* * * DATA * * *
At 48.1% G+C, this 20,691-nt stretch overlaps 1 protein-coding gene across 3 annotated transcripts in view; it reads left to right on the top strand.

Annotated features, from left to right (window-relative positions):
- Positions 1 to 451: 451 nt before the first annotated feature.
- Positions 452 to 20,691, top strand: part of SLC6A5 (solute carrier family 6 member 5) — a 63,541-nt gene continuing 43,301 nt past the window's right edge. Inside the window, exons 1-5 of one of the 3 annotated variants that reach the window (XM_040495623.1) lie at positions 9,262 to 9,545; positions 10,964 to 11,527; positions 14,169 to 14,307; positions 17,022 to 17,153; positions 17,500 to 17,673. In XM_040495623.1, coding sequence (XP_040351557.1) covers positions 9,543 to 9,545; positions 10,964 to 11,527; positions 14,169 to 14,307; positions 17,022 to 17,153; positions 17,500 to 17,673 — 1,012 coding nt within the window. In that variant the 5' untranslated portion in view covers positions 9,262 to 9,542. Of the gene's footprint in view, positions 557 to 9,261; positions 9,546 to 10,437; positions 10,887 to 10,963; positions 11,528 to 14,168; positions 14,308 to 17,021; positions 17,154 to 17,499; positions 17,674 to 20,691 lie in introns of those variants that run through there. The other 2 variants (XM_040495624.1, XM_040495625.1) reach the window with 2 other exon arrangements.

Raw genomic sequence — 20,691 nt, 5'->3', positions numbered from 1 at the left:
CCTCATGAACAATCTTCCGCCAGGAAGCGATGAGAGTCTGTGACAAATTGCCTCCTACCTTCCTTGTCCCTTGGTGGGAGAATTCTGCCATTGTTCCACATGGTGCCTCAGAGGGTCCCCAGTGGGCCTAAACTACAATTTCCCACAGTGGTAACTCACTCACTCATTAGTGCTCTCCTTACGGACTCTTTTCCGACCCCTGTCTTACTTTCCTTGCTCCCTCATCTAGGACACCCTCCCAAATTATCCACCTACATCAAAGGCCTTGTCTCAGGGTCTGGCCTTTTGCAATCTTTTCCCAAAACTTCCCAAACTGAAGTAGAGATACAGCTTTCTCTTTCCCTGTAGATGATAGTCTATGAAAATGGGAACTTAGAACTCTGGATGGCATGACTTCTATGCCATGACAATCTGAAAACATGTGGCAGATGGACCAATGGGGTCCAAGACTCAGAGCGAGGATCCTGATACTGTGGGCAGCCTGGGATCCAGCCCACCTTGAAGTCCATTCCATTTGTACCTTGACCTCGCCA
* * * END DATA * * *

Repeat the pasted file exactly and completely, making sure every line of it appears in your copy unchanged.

At 48.1% G+C, this 20,691-nt stretch overlaps 1 protein-coding gene across 3 annotated transcripts in view; it reads left to right on the top strand.

Annotated features, from left to right (window-relative positions):
- Positions 1 to 451: 451 nt before the first annotated feature.
- Positions 452 to 20,691, top strand: part of SLC6A5 (solute carrier family 6 member 5) — a 63,541-nt gene continuing 43,301 nt past the window's right edge. Inside the window, exons 1-5 of one of the 3 annotated variants that reach the window (XM_040495623.1) lie at positions 9,262 to 9,545; positions 10,964 to 11,527; positions 14,169 to 14,307; positions 17,022 to 17,153; positions 17,500 to 17,673. In XM_040495623.1, coding sequence (XP_040351557.1) covers positions 9,543 to 9,545; positions 10,964 to 11,527; positions 14,169 to 14,307; positions 17,022 to 17,153; positions 17,500 to 17,673 — 1,012 coding nt within the window. In that variant the 5' untranslated portion in view covers positions 9,262 to 9,542. Of the gene's footprint in view, positions 557 to 9,261; positions 9,546 to 10,437; positions 10,887 to 10,963; positions 11,528 to 14,168; positions 14,308 to 17,021; positions 17,154 to 17,499; positions 17,674 to 20,691 lie in introns of those variants that run through there. The other 2 variants (XM_040495624.1, XM_040495625.1) reach the window with 2 other exon arrangements.

Raw genomic sequence — 20,691 nt, 5'->3', positions numbered from 1 at the left:
CCTCATGAACAATCTTCCGCCAGGAAGCGATGAGAGTCTGTGACAAATTGCCTCCTACCTTCCTTGTCCCTTGGTGGGAGAATTCTGCCATTGTTCCACATGGTGCCTCAGAGGGTCCCCAGTGGGCCTAAACTACAATTTCCCACAGTGGTAACTCACTCACTCATTAGTGCTCTCCTTACGGACTCTTTTCCGACCCCTGTCTTACTTTCCTTGCTCCCTCATCTAGGACACCCTCCCAAATTATCCACCTACATCAAAGGCCTTGTCTCAGGGTCTGGCCTTTTGCAATCTTTTCCCAAAACTTCCCAAACTGAAGTAGAGATACAGCTTTCTCTTTCCCTGTAGATGATAGTCTATGAAAATGGGAACTTAGAACTCTGGATGGCATGACTTCTATGCCATGACAATCTGAAAACATGTGGCAGATGGACCAATGGGGTCCAAGACTCAGAGCGAGGATCCTGATACTGTGGGCAGCCTGGGATCCAGCCCACCTTGAAGTCCATTCCATTTGTACCTTGACCTCGCCA